Feature Engineering

title: Feature Engineering

Feature Engineering

Machine Learning works best with well formed data. Feature engineering describes certain techniques to make sure we’re working with the best possible representation of the data we collected.

Why is feature engineering useful?

  • The quantity and quality of features impacts the predictive power of the model. More high-quality features results in a better model.
  • Build better models by taking the data you have and augmenting it with additional subject-relevant information obtained elsewhere.
  • New features can lead to ‘breakthroughs’ in the model’s ability to predict a robust outcome.

Caveats to feature engineering

  • New feature creation based from known features can lead to multicollinearity, a situation where two features are linearly related. This amounts to ‘double dipping’ in a model and can lead to over fitting.
  • More is not always better. Adding features with poor predictive capabilities can increase computational time without adding benefits to the model.

Examples of feature engineering:

  • If you have a ‘date’ feature, try subsetting it to ‘day of the week’, ‘week of the year’, or ‘month of the year’. Similarly, create an AM/PM feature from ‘time of day’.
  • Perform a data reduction like PCA then add the vectors from the PCA to the data as new features.
  • Produce new features by numerically transforming current features. Examples would be log transforming data or encoding categorical features as numbers (convert low/medium/high to 1/2/3).
  • Use census data to create new features (such as average income), assuming your data set contains location information (city, state, county, etc.).

Following are two techniques of feature engineering: scaling and selection.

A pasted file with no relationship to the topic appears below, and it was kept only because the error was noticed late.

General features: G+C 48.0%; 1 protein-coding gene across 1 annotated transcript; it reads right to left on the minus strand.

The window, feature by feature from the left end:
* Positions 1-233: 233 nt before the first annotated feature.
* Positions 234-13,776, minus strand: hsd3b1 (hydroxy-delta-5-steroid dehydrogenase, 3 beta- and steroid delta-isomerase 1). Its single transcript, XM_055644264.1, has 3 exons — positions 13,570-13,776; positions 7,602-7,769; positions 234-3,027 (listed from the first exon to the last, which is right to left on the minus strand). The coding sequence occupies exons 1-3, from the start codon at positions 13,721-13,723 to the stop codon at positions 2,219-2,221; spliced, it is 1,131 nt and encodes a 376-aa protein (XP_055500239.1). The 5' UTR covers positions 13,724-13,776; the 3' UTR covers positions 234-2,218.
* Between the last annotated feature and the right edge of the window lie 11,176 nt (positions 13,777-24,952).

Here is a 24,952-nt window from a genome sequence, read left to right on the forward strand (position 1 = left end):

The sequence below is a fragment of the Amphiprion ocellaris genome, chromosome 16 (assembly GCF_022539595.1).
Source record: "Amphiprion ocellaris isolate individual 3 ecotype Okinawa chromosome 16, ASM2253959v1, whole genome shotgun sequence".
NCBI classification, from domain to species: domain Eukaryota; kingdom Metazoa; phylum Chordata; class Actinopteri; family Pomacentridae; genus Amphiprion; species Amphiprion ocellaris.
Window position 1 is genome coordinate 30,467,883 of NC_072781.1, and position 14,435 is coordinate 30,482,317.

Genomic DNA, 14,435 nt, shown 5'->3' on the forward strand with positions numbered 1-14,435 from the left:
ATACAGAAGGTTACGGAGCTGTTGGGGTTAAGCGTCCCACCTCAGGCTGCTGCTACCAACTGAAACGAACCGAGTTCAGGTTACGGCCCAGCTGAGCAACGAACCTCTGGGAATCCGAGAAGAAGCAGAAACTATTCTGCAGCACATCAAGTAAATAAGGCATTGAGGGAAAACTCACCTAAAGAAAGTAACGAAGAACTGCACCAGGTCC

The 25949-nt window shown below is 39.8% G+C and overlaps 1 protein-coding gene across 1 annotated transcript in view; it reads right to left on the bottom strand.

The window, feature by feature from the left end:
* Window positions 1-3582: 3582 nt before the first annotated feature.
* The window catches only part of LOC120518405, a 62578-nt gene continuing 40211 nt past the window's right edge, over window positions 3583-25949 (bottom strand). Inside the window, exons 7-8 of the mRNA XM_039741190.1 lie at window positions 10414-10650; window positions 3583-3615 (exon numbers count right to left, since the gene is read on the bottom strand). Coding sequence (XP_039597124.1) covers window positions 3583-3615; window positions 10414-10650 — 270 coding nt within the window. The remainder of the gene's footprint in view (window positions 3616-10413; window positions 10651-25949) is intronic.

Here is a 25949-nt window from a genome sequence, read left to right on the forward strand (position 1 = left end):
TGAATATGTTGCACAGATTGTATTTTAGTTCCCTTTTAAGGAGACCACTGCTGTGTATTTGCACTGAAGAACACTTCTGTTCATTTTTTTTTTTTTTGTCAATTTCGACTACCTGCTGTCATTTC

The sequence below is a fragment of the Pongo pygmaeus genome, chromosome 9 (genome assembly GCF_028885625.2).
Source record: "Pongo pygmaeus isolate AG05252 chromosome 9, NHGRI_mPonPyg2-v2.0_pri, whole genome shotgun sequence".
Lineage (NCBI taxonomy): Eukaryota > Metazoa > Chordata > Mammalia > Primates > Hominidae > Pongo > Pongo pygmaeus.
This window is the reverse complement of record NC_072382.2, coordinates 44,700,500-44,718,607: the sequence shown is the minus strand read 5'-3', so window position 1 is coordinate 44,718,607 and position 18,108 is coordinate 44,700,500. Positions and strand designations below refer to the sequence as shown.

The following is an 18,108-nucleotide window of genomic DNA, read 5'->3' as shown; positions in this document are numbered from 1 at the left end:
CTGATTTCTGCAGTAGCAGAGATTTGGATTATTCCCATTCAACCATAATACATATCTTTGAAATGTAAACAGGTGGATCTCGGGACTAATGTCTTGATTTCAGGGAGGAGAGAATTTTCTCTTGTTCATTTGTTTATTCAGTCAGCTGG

Feature Scaling

Let’s assume your data contains the weight and height of people. The raw numbers of these two features have a high difference (e.g. 80 kg and 180 cm, or 175 lbs vs 5.9 ft), which could influence the outcome of certain Machine Learning algorithm. This is especially the case for algorithms that use distance functions.

To fix this isse, we represent the raw numbers in a 0 to 1 range. We can achieve this using the formula: (x - xMin) / (xMax - xMin).

Using this formula, we need to pay special attention to outliers, as these can affect the outcome drastically by pushing up xMax and pushing down xMin. That’s why outliers are often eliminated prior to scaling.

Feature Selection

It’s all about identifying the subset of features that are responsible for the trends we observe in our data.

Why should we care? Curse of Dimensionality is a big enemy in times of Big Data. We can’t use all of our tens to hundreds of features. This would not only raise the dimensionality of our data through the roof (2^n, where n is the number of features), but also often don’t make any sense in specific use cases. Imagine wanting to predict the weather of tomorrow: It will be more likely that the weather trend of last days is more important in this scenario than the babies born in the last days. So you could easily just eliminate the babies-feature.

But forget babies for now, let’s dive into more detail.

Filtering & Wrapping

Here we describe two general approaches. Filtering methods act independently from your chosen learning algorithm & wrapping methods incorporate your learner.

Filter methods select the subset of features before injecting the data into your ML algorithm. They use e.g. the correleation with the to-be-predicted variable to identify which subset of features to choose. These methods are relatively fast to compute, but don’t take advantage of the bias of the learner because filtering is happening independent of your chosen ML model.